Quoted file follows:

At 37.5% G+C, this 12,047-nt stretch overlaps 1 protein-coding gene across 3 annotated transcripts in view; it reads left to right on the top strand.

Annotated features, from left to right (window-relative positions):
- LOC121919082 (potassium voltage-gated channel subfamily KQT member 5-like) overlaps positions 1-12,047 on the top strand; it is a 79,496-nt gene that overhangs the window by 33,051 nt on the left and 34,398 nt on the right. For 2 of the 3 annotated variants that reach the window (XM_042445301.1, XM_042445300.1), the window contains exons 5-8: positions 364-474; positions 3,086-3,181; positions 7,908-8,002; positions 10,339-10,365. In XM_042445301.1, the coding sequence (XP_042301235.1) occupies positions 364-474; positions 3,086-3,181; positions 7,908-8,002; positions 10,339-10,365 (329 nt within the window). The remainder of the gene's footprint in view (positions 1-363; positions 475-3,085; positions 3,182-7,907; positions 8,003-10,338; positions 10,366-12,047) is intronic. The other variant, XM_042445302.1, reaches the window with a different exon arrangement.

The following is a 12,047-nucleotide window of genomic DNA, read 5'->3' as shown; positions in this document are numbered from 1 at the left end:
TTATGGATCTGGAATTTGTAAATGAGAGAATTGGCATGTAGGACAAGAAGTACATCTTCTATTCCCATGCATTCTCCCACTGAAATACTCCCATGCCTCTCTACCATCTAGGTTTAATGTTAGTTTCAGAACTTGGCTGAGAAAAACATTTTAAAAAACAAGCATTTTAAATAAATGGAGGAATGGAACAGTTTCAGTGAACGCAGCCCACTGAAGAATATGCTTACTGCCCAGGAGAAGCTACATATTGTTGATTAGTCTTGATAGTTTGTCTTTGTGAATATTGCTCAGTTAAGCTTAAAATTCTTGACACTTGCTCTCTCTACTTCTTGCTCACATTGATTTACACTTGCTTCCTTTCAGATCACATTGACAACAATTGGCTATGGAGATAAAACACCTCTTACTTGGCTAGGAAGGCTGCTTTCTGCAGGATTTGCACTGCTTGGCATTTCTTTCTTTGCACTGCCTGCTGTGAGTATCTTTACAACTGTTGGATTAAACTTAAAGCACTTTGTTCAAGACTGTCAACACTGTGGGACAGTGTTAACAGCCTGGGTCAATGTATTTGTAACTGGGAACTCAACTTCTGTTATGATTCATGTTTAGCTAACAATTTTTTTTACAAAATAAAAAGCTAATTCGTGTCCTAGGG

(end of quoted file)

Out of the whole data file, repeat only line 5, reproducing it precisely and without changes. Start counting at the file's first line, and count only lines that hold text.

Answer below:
TTATGGATCTGGAATTTGTAAATGAGAGAATTGGCATGTAGGACAAGAAGTACATCTTCTATTCCCATGCATTCTCCCACTGAAATACTCCCATGCCTCTCTACCATCTAGGTTTAATGTTAGTTTCAGAACTTGGCTGAGAAAAACATTTTAAAAAACAAGCATTTTAAATAAATGGAGGAATGGAACAGTTTCAGTGAACGCAGCCCACTGAAGAATATGCTTACTGCCCAGGAGAAGCTACATATTGTTGATTAGTCTTGATAGTTTGTCTTTGTGAATATTGCTCAGTTAAGCTTAAAATTCTTGACACTTGCTCTCTCTACTTCTTGCTCACATTGATTTACACTTGCTTCCTTTCAGATCACATTGACAACAATTGGCTATGGAGATAAAACACCTCTTACTTGGCTAGGAAGGCTGCTTTCTGCAGGATTTGCACTGCTTGGCATTTCTTTCTTTGCACTGCCTGCTGTGAGTATCTTTACAACTGTTGGATTAAACTTAAAGCACTTTGTTCAAGACTGTCAACACTGTGGGACAGTGTTAACAGCCTGGGTCAATGTATTTGTAACTGGGAACTCAACTTCTGTTATGATTCATGTTTAGCTAACAATTTTTTTTACAAAATAAAAAGCTAATTCGTGTCCTAGGG